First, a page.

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Wall Street's New Frontier: Dallas's Rise in the Financial Sector

Published 12/28/2023, 09:15 AM
Updated 12/28/2023, 09:31 AM
© Reuters.  Wall Street's New Frontier: Dallas's Rise in the Financial Sector

Quiver Quantitative - In 2023, Dallas emerged as a major hub for the financial industry, surpassing Chicago and Los Angeles in the number of finance workers, with only New York ahead. This growth was fueled by the establishment of new campuses by prominent Wall Street banks, including Goldman Sachs (GS), and the relocation of various asset managers such as Fisher Investments and Charles Schwab (NYSE:SCHW). Dallas' appeal stems from its affordable housing, no state income tax, and status as a burgeoning financial mecca in the South.

The influx of finance jobs in Dallas, however, comes with a caveat. Salaries for finance workers in Dallas are notably lower than those in New York, reflecting both the cost of living and the nature of available jobs, which are predominantly in back-office operations. Despite this, Dallas's strategic central location and ease of access through its two airports make it an attractive destination for financial firms.

Market Overview: -Wall Street migration: Major banks like Goldman Sachs, Wells Fargo, and Bank of America invest heavily in Dallas, building new campuses and expanding operations. -Texas boom: Dallas surpasses Chicago and Los Angeles to become the No. 2 city for finance jobs in the US, trailing only New York. -Attractive factors: Cheaper living, no state income tax, and a growing talent pool drive the Dallas financial renaissance.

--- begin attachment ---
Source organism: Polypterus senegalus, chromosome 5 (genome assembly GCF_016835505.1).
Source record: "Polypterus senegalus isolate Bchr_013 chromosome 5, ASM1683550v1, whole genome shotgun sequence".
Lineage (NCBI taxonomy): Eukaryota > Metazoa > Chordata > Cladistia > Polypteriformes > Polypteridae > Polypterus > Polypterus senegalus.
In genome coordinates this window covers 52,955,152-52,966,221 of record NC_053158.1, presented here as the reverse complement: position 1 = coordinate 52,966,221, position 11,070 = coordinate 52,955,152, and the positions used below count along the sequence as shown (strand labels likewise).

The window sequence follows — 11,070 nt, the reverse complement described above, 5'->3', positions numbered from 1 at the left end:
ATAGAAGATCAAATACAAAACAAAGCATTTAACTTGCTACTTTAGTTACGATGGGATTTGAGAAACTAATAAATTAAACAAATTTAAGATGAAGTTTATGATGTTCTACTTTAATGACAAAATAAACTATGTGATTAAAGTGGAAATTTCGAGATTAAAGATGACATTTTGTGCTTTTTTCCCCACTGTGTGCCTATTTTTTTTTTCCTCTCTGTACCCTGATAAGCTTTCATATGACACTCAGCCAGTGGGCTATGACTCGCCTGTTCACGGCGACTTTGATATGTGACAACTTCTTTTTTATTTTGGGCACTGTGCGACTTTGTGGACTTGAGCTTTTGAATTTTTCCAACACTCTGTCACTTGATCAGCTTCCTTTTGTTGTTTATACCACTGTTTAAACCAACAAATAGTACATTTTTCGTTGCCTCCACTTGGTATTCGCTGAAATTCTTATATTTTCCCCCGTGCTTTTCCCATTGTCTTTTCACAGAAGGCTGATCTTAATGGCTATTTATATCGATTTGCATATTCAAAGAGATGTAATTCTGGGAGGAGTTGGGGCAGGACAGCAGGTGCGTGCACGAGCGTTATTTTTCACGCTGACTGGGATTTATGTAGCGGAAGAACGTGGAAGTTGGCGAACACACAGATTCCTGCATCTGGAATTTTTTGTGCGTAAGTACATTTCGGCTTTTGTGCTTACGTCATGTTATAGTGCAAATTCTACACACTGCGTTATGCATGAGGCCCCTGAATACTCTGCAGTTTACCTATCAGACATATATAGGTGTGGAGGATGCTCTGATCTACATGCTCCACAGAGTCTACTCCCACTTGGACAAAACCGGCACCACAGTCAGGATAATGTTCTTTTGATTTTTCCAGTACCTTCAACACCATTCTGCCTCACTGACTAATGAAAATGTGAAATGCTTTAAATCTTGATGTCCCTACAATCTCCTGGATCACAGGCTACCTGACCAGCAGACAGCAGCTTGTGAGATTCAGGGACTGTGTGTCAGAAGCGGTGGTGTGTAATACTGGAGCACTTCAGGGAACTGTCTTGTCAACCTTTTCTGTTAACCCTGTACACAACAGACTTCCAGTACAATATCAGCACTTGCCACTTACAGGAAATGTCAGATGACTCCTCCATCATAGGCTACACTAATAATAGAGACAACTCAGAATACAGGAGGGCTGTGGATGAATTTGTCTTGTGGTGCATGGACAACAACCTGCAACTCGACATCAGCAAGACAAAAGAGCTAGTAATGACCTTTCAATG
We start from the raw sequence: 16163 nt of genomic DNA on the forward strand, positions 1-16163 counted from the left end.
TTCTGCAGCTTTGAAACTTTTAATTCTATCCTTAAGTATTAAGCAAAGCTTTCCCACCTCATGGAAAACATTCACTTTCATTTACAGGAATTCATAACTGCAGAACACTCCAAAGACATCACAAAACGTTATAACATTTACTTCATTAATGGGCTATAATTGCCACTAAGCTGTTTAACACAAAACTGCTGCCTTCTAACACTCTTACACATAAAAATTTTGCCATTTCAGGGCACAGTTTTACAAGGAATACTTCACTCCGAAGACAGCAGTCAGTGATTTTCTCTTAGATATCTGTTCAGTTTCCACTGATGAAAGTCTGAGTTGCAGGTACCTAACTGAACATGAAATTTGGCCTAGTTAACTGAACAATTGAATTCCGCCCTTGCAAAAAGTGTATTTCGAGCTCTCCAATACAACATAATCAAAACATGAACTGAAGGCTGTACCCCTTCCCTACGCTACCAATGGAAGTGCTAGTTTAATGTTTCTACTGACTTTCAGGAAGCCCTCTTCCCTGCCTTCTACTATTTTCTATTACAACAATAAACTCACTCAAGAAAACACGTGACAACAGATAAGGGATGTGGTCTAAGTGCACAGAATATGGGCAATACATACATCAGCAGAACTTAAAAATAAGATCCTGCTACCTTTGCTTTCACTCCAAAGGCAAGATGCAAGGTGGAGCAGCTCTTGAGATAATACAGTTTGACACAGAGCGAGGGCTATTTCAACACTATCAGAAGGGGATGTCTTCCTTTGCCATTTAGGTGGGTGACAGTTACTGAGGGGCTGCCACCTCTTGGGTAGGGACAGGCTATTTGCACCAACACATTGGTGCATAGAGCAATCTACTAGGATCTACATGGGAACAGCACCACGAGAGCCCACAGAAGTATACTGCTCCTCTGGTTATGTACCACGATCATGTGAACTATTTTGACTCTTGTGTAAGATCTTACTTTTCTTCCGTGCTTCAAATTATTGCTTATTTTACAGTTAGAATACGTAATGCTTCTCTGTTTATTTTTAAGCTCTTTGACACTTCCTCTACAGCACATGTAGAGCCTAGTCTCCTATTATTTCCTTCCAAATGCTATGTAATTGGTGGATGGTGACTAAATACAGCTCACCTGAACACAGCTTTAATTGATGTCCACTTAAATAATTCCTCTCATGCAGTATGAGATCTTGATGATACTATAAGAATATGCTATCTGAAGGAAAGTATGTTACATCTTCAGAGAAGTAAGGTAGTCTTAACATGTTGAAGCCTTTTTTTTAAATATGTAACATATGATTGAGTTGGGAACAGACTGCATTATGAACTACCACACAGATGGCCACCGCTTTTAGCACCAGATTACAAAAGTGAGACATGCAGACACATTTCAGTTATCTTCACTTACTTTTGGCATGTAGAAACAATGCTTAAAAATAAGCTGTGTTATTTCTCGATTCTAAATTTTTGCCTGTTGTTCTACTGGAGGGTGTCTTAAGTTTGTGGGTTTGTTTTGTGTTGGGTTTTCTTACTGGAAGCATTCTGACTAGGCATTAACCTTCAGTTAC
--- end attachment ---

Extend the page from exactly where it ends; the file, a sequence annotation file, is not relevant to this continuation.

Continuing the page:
Key Points: -Big bets on back-office operations: While salaries are lower than in New York, Dallas excels in engineering, customer service, and loan processing, appealing to back-office functions. -Shifting talent pool: Major asset managers like Fisher Investments and Charles Schwab join the Texas migration, diversifying the talent pool. -Political concerns: Laws targeting firms limiting work with oil & gas and "discriminating" against gunmakers pose potential challenges for the financial boom. -JPMorgan doubling down: Despite concerns, JPMorgan doubles its investment banking team in Dallas, highlighting the city's growing importance.

Looking Ahead: -The balance between economic lure and political uncertainties will determine the trajectory of the Texas financial boom. -Dallas aims to attract more executive and investment banking roles, challenging New York's dominance. -The success of the Texas financial hub hinges on talent acquisition, navigating political headwinds, and offering competitive salaries for senior roles.

The Texas political landscape presents potential challenges, especially concerning state laws that scrutinize financial companies for their stance on climate change and gunmaker discrimination. JPMorgan (JPM) CEO Jamie Dimon has expressed concerns that these laws could tarnish Texas's business-friendly image. Yet, the financial sector in Dallas shows no signs of slowing, with Wells Fargo (WFC) and Bank of America (BAC) investing in significant new developments.

The Dallas-Fort Worth area's growth during the pandemic, its central location, and the abundance of engineering and tech talent make it an increasingly important center for finance. The region is expected to see a rise in executive and investment banking positions, with major firms like JPMorgan already expanding their local workforce.

This article was originally published on Quiver Quantitative

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